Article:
(Washington) Industrial production in the United States was lower than expected in February, with part of the country paralyzed by polar cold and snowfall, damaging some factories.
According to data released by the US Federal Reserve on Tuesday, the fall was 2.2% since January, more than the 0.6% decline that analysts expect.
For more than a year, the situation has been much lower than it was before the crisis, with a fall of 4.2%.
“There was severe winter weather in the south-central part of the country in mid-February, which was the source of most production declines this month,” the central bank said in a statement.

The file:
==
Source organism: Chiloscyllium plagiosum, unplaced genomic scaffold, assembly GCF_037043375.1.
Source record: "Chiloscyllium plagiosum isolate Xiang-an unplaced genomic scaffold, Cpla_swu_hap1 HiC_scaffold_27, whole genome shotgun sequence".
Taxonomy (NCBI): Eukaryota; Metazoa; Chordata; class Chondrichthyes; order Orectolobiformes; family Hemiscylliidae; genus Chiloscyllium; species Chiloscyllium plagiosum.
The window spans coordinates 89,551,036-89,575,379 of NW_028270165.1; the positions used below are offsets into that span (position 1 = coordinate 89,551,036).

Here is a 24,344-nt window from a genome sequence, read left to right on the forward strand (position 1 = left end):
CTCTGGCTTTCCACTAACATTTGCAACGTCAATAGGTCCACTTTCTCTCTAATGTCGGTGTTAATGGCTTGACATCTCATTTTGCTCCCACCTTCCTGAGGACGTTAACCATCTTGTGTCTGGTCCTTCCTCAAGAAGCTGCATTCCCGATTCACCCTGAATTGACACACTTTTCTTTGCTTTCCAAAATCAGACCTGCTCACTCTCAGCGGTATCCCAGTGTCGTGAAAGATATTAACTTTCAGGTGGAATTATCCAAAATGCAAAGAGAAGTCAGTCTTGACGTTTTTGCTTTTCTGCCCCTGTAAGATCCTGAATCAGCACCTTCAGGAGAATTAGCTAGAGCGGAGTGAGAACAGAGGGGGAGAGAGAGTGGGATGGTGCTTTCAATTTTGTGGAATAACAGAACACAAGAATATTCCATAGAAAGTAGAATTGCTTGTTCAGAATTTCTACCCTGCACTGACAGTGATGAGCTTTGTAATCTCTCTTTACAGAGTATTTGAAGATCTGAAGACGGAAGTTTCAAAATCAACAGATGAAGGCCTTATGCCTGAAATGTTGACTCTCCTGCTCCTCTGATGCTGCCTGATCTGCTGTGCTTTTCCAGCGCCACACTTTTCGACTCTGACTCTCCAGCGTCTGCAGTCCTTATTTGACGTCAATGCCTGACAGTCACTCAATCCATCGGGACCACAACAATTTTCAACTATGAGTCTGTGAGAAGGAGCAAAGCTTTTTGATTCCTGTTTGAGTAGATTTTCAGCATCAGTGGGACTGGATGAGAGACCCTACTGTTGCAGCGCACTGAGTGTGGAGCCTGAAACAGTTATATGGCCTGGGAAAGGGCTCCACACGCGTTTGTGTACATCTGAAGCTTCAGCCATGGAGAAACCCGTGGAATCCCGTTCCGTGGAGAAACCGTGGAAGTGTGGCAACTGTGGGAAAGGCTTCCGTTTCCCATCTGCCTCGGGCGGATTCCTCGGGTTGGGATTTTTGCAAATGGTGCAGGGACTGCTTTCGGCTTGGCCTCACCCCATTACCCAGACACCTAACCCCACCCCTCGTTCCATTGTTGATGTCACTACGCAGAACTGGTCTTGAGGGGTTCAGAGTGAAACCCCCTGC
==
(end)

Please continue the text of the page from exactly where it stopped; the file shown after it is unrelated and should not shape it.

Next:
“Most importantly, some oil refineries, petrochemical plants and plastic resin factories were damaged by the frost and closed until the end of the month,” he added.
Excluding the effects of winter weather conditions, the production index would have fallen by about 0.5% and the mining index by about 0.5%.
Part of Texas, a larger state than France in the south of the country, was paralyzed by several days of polar cold and heavy snowfall, losing thousands of electricity.
At retail, manufacturing output fell 3.1% – penalized by the global semiconductor deficit, which accounted for half of production – and mining output 5.4%. Both of these industries are at a lower level than before the crisis (-4.1% and -15.3% respectively compared to February 2020).
Only utilities (water, electricity) recorded strong growth, + 7.4% compared to January and + 10.1% compared to February 2020.
The industrial capacity utilization rate is 1.8 points, 73.8%, down 5.8 points from the average calculated between 1972 and 2020.